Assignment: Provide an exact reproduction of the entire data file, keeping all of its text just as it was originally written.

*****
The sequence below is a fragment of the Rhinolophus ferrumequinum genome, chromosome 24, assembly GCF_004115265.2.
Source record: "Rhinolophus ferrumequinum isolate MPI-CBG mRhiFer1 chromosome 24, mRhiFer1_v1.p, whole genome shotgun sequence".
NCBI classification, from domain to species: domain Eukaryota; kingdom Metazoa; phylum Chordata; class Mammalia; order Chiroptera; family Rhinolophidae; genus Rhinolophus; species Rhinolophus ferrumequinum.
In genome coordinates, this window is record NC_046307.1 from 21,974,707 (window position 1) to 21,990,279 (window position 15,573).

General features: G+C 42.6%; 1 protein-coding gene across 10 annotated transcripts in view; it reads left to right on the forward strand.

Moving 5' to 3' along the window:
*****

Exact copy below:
The sequence below is a fragment of the Rhinolophus ferrumequinum genome, chromosome 24, assembly GCF_004115265.2.
Source record: "Rhinolophus ferrumequinum isolate MPI-CBG mRhiFer1 chromosome 24, mRhiFer1_v1.p, whole genome shotgun sequence".
NCBI classification, from domain to species: domain Eukaryota; kingdom Metazoa; phylum Chordata; class Mammalia; order Chiroptera; family Rhinolophidae; genus Rhinolophus; species Rhinolophus ferrumequinum.
In genome coordinates, this window is record NC_046307.1 from 21,974,707 (window position 1) to 21,990,279 (window position 15,573).

General features: G+C 42.6%; 1 protein-coding gene across 10 annotated transcripts in view; it reads left to right on the forward strand.

Moving 5' to 3' along the window: